The disgust many readers felt toward One Day in the Life was a metaphor of their attitudes toward gulag returnees in general. Soviet society did not welcome “Khrushchev’s zeks,” or the reforms that sought to rehabilitate them. Rather it was preoccupied with the rising crime and the influence of criminal culture on youth. As Dobson notes, like most “moral panics,” Soviet citizens’ anxiety about crime and gulag returnees did not originate from the media. Rather, “in the late 1950s,” she writes, “Soviet newspapers tried to convince their readers that criminals could be saved and returnees from the Gulag were not the dangerous enemies feared.” Readers, however, were not convinced, and in their letters directly noted that the problem of crime lied “with those released from the camps.” They labeled criminals with terms like “bandits,” “enemies,” and “parasites” and disparaged what one letter writer called the “humaneness” of the new laws that stressed rehabilitation over punishment. Given this, Khrushchev’s move to increase the role of the Soviet public in monitoring social norms and criminality through comrade courts, citizens’ patrols (druzhiny), Komsomol raids, and the increased obsession with “deviant” behavior and youth hooliganism was more a response to pressures from below rather than a crackdown from above.
Interestingly, throughout Dobson’s study, Khrushchev and the other leaders (at least until 1961) are shown to offer no real guidelines to define the borders of the new ethical order. Letter writers expected the them to define the “good” and the “evil” in the starkest black and white terms. After Khrushchev’s “Secret Speech,” the public was confused about Stalin’s new status, why he was still lying next to Lenin in the mausoleum, and what to do with his statues and portraits. Left to their own devises, citizens employed the old standby of “enemy of the people” as they saw fit. Some labeled Khrushchev an “enemy of the people,” while others deployed it against Stalin. One letter writer who felt that Khrushchev’s speech “poured dirt” on Stalin, called him a “cunning beast,” and wished “the world would come crashing down on his ‘bald head.'” Others offered some rather unique solutions to the question of the vozhd‘s corpse. For example, one Stalin supporter wrote to Molotov saying, “It’s clear now that Khrushchev’s band is getting ready to liquidate Stalin’s body. Speak with Mao Zedong, and ask whether, if this should happen, he would take the body to his country on a temporary basis.” In contrast, in some factories and institutions, citizens were reported ripping portraits of Stalin off the walls during the reading of the “Secret Speech.” In some cases, fisticuffs broke out in factories over whether to keep or remove Stalin’s visage. It was only in 1961 that the Party leadership gave some signal as to where Stalin should be put in the historical pantheon. His body was quietly removed and buried in the Kremlin wall. According Dobson, Stalin’s final resting place sent an important symbolic message:
“Stalin’s body was not cast out entirely but relegated to a site symbolically on the margins of Red Square’s sacred space. This move went at least some way to resolving the confusion of 1956. Stalin’s new location came closer to what Khrushchev was trying to say: Stalin was not an enemy of the people, but was by no means a hero of Lenin’s ilk.”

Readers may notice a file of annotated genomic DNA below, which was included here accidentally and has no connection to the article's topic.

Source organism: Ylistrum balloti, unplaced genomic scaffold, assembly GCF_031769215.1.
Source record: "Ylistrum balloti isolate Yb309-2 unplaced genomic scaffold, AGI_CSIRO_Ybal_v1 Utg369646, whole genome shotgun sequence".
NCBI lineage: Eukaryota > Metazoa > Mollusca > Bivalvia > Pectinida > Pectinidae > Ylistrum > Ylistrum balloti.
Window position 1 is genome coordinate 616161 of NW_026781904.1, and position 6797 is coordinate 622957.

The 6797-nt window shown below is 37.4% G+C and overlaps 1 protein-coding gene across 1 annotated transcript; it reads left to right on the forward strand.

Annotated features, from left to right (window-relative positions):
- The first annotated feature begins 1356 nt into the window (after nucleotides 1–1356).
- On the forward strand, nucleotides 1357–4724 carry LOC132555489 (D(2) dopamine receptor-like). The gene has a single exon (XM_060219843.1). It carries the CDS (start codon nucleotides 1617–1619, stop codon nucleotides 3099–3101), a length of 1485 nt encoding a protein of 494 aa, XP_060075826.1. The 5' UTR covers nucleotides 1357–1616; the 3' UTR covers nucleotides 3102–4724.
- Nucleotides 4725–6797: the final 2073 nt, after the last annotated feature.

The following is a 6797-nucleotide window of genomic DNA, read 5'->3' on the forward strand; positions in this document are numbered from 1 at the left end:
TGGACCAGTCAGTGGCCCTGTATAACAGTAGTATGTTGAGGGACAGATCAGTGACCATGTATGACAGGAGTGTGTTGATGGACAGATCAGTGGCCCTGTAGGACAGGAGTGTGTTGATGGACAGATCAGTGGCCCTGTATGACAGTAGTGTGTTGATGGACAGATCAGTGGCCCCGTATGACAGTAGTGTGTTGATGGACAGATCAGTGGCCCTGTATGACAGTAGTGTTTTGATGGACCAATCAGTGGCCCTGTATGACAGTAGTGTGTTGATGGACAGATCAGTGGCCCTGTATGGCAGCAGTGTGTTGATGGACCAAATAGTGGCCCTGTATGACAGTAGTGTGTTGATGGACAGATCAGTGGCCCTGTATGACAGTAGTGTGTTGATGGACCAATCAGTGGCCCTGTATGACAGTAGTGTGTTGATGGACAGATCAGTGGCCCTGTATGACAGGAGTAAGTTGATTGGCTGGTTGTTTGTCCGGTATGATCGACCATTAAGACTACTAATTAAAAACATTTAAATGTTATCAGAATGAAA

Where Stalin stands in the current pantheon of history continues in post-Soviet Russia. It is here that Dobson’s book is quite timely. Once again the Russian government refuses to give a definitive statement about Stalin’s legacy, leaving the question, to many people’s chagrin, up to public discussion. So much so that the Stalin question came up in Prime Minister Putin’s recent live call-in show when someone asked him: “Do you consider Stalin’s role on the whole to be positive or negative?” Though taken in the West as yet another sign of “Stalin’s rehabilitation,” Putin was far more circumspect:
I have left that question in because I am aware how sensitive it is. There is much debate in society, and I see “an ambush” here: If I say “positive” some people will get angry, and if I say “negative” other people will be angry. But because the subject of Stalin and Stalinism is still mooted, I left that question in deliberately.
I don’t think it would be right to give a blanket assessment. Obviously, between 1924 and 1953, when Stalin led the country, it changed dramatically: It turned from an agrarian country into an industrialized one. True, there were no peasants left and we all remember well the problems, especially in the final period, with agriculture, the food queues, etc. All that happened in the rural areas had no positive impact. But industrialization was accomplished.
We won the Great Patriotic War. Whoever and whatever might say, victory had been won. Even if we go back to the question of casualties, you know, nobody can today throw stones at those who organised and led us to victory because if we had lost that war, the consequences to our country would have been far more catastrophic. They are hard to imagine.
All the undeniable positive things, however, had been accomplished at an unacceptable price. Repressions did take place. It is a fact. Millions of our fellow citizens suffered from them. Such a method of running the state, of achieving results is unacceptable. It is impossible. Undoubtedly, during that period we were confronted not only with a personality cult, but with massive crimes against our own people. That is a fact too. We must not forget about it either.
Any historical event should be analysed in its entirety. That is what I would like to say.
Putin’s response seems to echo Khrushchev’s own thoughts of Stalin. He refuses to vilify or exalt him. Russian citizens, like in the 1950s, expect their leadership to provide them with a moral compass; a definitive binary through which to evaluate the morality of the past, and thus the present. And much like Khrushchev, Putin refused. Perhaps this constant refusal to give a binaried statement about Stalin has more meaning than some are willing to recognize: whether Stalin should be castigated or rehabilitated isn’t for the government to decide. No one leader should give a definitive signal. Rather the resolution of that debate belongs to the Russian public as a whole.